“The results speak for themselves, as well as the positive feedback from the participants and their communities,” said Mrs Pahuru-Huriwai.

The programme’s success had created an expectation and the demand for the service has grown.

“We have only just scratched the tip of the iceberg,” she said.

“There are around 50 people on the waiting list for East Coast, and about the same — if not more — for Wairoa.

“We haven’t even managed to get to rural Gisborne yet, in areas such as Muriwai, Manutuke, Patutahi, Waituhi, Te Karaka, Waihirere and Whangara.

“We are receiving phone calls every day from people around the district, asking to be part of the next intake.”

Important in rural areas

Te Araroa sole charge constable James Garbett said driver licences in rural areas like the East Coast were important.

“The number of people who drive up the Coast without a licence, or drive on their learner licence, is unbelieveable.

“That’s largely because of financial reasons — the cost of the test, petrol to get to Gisborne to sit the test, and getting their vehicle legal.

“Then there is a fear of failing the test and not being able to afford to resit.”

Const Garbett has seen the benefits of the programme and is saddened to hear that it could be dropped.

“It will be really sad for the rural areas if it goes.

“Here on the Coast, the programme offered the whole community the chance to progress, and gave them the confidence to know they can do it.

“I’ve seen people go from unemployed to employed.

“What was wonderful about this programme was that people did not sit their test until the instructor felt they were ready.

“It was a win-win for everyone. It’s a no-brainer to keep it going.”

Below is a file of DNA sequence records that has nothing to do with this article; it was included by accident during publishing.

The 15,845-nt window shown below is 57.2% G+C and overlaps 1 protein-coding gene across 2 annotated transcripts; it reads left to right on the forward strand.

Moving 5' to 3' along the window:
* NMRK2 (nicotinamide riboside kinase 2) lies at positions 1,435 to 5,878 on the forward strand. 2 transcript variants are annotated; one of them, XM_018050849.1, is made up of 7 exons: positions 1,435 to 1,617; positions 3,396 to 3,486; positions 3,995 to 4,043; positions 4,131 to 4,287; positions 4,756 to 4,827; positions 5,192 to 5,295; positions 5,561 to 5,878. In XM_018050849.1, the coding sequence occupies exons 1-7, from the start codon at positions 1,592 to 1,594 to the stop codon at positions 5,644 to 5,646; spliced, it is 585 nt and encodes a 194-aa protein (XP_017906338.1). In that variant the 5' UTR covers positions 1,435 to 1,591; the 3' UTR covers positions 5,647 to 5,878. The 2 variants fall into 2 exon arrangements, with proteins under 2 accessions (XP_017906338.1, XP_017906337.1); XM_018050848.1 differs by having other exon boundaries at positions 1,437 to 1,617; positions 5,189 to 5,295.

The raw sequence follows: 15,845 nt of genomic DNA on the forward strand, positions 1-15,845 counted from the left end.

One of the recent graduates of the Matakaoa programme, Juanita Holloway, said getting her restricted licence has given her the motivation to move on to the next steps.

“If it had not been for this programme, I would probably still be on my learner’s.

“Now I have my restricted, I’ve done a defensive driving course and I will be sitting my full licence in January.
“I also want to go for my heavy vehicle licence.

“I encouraged my whanau to sign up so they, too, could go for their full and heavy vehicle licences.

“That’s what will lead them to jobs, especially here on the Coast.”

Delivery of the programme was supportive of whanau and helped to raise self-esteem, she said.

“The driving lessons were awesome. Being a rural driver, they gave me the confidence to drive in town.

“The REAP team were very encouraging.

“They wouldn’t let you fail. It will be a shame if they can no longer continue the programme.”

Your email address will not be published. Comments will display after being approved by a staff member. Comments may be edited for clarity.

Poll

  • Voting please wait...
    Your vote has been cast. Reloading page...
    Should the Gisborne District Council consider easing restrictions around freedom camping?​